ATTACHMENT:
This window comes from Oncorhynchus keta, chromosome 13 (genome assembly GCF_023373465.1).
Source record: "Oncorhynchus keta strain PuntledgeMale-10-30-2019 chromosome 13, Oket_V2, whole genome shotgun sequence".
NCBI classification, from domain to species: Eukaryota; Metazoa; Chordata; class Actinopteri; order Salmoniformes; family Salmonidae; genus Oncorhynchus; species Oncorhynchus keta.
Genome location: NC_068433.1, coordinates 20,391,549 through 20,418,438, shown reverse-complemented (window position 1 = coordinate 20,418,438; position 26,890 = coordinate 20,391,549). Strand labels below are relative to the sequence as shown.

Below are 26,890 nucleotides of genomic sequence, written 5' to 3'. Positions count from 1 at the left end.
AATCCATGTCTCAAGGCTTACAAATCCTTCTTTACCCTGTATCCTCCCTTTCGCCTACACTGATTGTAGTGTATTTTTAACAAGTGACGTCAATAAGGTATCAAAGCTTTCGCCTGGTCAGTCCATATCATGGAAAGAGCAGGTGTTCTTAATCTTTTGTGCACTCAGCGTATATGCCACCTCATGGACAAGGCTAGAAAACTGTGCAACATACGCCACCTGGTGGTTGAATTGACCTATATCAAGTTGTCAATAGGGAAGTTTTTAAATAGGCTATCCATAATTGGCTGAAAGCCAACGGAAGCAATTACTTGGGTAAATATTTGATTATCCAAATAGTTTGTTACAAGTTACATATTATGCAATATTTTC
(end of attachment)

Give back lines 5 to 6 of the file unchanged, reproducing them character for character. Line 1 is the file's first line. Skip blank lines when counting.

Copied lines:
Below are 26,890 nucleotides of genomic sequence, written 5' to 3'. Positions count from 1 at the left end.
AATCCATGTCTCAAGGCTTACAAATCCTTCTTTACCCTGTATCCTCCCTTTCGCCTACACTGATTGTAGTGTATTTTTAACAAGTGACGTCAATAAGGTATCAAAGCTTTCGCCTGGTCAGTCCATATCATGGAAAGAGCAGGTGTTCTTAATCTTTTGTGCACTCAGCGTATATGCCACCTCATGGACAAGGCTAGAAAACTGTGCAACATACGCCACCTGGTGGTTGAATTGACCTATATCAAGTTGTCAATAGGGAAGTTTTTAAATAGGCTATCCATAATTGGCTGAAAGCCAACGGAAGCAATTACTTGGGTAAATATTTGATTATCCAAATAGTTTGTTACAAGTTACATATTATGCAATATTTTC